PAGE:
Self-focussing and electron beam generation have been observed in MPQ experiments, using gas jet targets and a 150 fs laser pulse with focussed intensity 6 x 10 19 W/cm2 . The measured electron  spectra were found to be in excellent agreement with the corresponding 3D-PIC simulation. This opened the possibility to investigate the electron acceleration mechanism in more detail. The electron phase space is shown below on the right-hand side as a snapshot  after 300 fs propagation time. The pulse propagates from left to right. The longitudinal E z field reveals some self-modulated laser wakefield excitation near the laser head and wakefield acceleration in the γ-plot, but apparently the plasma wave breaks after a few oscillations. Nevertheless, strong electron acceleration with γ ~  40 - 50 is visible in the broken-wave region, and the question arises what is the acceleration mechanism here. Zooming the phase space in the region z/λ ~ 270 - 280, one finds that it is modulated with the laser period and shows large transverse momenta px, indicating that direct laser acceleration takes place.
Gahn phasespace

How do the electrons gain energy?

Electrons can gain energy only from the electric field, either the transverse component mainly originating from the laser pulse or from  the longitudinal component mainly originating from plasma waves. To find out which mechanism dominates, we have determined the total longitudinal and transverse gain for each electron and show the result in the figure. Surprisingly, most electrons in this simulation gained their final energy from the transverse laser field, and the longitudinal field had rather a decelerating than an accelerating effect. The deceleration can be attributed to the negative longitudinal component of the laser field occuring in narrow channels.

Relativistic channels as Inverse Free Electron Lasers

A. Pukhov, Zh.M.  Sheng, J. Meyer-ter-Vehn, Phys. Plasm. 6, 2847 (1999)
IFEL The result obtained above can be understood in terms of an Inverse Free Electron Laser model. The azimuthal magnetic and the radial electric field of the self-focussed channel acts like the wiggler of  a free electron laser (FEL), causing transverse oscillations of relativistic electrons with betatron frequency ωβ2= ωp 2/(2γ) when moving along the channel axis. This is exactly the configuration of an FEL. At resonance when the Doppler-shifted laser frequency coincides with ωβ = ωL ( 1 - v|| /  v ph ) , the electron can experience acceleration from the laser field over many laser periods, and this explains the large transverse momenta. It is then the magnetic laser field which turns the transverse motion into longitudinal motion without adding further energy.

Laser hole boring into overdense plasma

A. Pukhov, J. Meyer-ter-Vehn, PRL 79, 2686 (1997)holebore
In the case of overdense plasma (here ne/nc = 10), the laser light cannot penetrate into the plasma initially, but the light pressure starts to bore a hole into the overdense region. This is observed in the ion density plot at 330 fs and 660 fs. Matter is pushed to the side and forms a conical shock. Electrons are accelerated in the hole region and corresponding strong currents are seen in the magnetic field pattern. At the surface of the hole the current is directed outwards, while in the inner regions of the hole it is directed into the plasma. A particular interesting feature is seen in the overdense part of the plasma which has not yet been reached by the hole boring  and into which only the electron current can penetrate. Here the electron current is seen to disintegrate into current filaments at 330 fs, but these filaments have apparently reunited  in a single thick current filament at 660 fs. Filamentation is due to Weibel instability.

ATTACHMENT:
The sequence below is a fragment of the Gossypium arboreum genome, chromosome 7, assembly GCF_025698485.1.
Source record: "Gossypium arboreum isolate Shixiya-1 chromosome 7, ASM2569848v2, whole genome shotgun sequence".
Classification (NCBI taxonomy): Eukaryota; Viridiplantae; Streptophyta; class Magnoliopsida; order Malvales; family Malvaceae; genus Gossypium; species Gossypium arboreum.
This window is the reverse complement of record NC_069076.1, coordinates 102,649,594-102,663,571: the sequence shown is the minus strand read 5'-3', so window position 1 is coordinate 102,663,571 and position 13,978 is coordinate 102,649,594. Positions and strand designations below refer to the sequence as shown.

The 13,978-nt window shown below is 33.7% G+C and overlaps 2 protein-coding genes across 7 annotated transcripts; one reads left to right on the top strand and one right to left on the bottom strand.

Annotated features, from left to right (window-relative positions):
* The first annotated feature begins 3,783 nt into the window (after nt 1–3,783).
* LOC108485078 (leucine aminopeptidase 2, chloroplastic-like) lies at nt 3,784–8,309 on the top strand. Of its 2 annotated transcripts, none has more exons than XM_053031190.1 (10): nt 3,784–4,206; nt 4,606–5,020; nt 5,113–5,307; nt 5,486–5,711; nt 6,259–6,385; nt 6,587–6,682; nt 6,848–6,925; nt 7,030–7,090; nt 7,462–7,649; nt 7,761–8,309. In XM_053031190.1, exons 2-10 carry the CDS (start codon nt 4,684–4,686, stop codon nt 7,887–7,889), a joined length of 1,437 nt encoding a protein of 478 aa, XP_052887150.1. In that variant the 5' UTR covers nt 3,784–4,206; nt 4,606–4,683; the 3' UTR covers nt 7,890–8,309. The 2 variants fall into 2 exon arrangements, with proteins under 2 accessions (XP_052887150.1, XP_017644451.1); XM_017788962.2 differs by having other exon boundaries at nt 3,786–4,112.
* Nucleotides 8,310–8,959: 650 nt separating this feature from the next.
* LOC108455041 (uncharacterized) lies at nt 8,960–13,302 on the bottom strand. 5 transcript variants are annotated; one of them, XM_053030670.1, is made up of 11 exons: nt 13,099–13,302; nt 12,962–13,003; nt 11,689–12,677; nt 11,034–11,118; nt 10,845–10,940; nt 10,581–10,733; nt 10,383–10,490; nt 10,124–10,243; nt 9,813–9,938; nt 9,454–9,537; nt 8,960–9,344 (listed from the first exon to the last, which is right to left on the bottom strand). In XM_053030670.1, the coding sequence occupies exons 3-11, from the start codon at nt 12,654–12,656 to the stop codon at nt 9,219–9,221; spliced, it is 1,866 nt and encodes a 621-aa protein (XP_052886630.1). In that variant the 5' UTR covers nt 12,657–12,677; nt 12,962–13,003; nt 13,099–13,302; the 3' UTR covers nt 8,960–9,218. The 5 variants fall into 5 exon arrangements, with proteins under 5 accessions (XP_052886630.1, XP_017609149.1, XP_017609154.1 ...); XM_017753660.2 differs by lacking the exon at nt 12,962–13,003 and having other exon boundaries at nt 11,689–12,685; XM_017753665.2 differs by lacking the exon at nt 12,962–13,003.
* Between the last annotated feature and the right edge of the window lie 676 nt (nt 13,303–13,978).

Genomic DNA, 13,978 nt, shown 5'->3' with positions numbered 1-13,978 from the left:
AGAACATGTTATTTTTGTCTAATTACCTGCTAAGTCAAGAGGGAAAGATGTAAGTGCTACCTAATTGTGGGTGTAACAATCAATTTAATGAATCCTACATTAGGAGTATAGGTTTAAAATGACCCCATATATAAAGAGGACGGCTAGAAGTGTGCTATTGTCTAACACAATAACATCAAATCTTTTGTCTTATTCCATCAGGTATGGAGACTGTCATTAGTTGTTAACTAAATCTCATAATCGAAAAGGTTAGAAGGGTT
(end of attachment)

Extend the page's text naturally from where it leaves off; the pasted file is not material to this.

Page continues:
Current filamentation and filament coalescence

M. Honda, J. Meyer-ter-Vehn, A. Pukhov, PRL  85, 2128 (2000)
filaments  We have also studied current filamentation by 2D PIC simulation in the plane transverse to the current. At time ωpt=0, a uniform relativistic electron current is assumed having 10% of the plasma density. Initially it is completely compensated by a uniform return current. This two stream configuration quickly decays into many filaments, which, in a later phase, coalesce and form a few thick filaments. The process of coalescence is found to be highly dissipative leading to strong anomalous stopping of the initial beam. These features may be relevant to the concept of fast ignition of fusion targets.

Confined electron-positron plasma

B. Shen and J. MtV, Phys. Rev. E65, 016405 (2002).
B. Shen and J. MtV, Phys. Plasmas 8, 1003 (2001)
e+e- Electron-positron and γ-photon production by high-intensity laser pulses has been investigated for a special target geometry, in which two pulses irradiate a very thin foil (10-100 nm < skin depth) with same intensity from opposite sides. A stationary solution is derived describing foil compression between the two pulses. Circular polarization is chosen such that all electrons and positrons rotate in same direction in the plane of the foil. We discuss the laser and target parameters required in order to optimize the γ-photon and pair production rate. We find a   γ -photon intensity of  7 x 10 27/ (sr sec) and a positron density of  5 x 1022 cm -3 when using two 330 fs , 7 x 1021 W/cm2 laser pulses.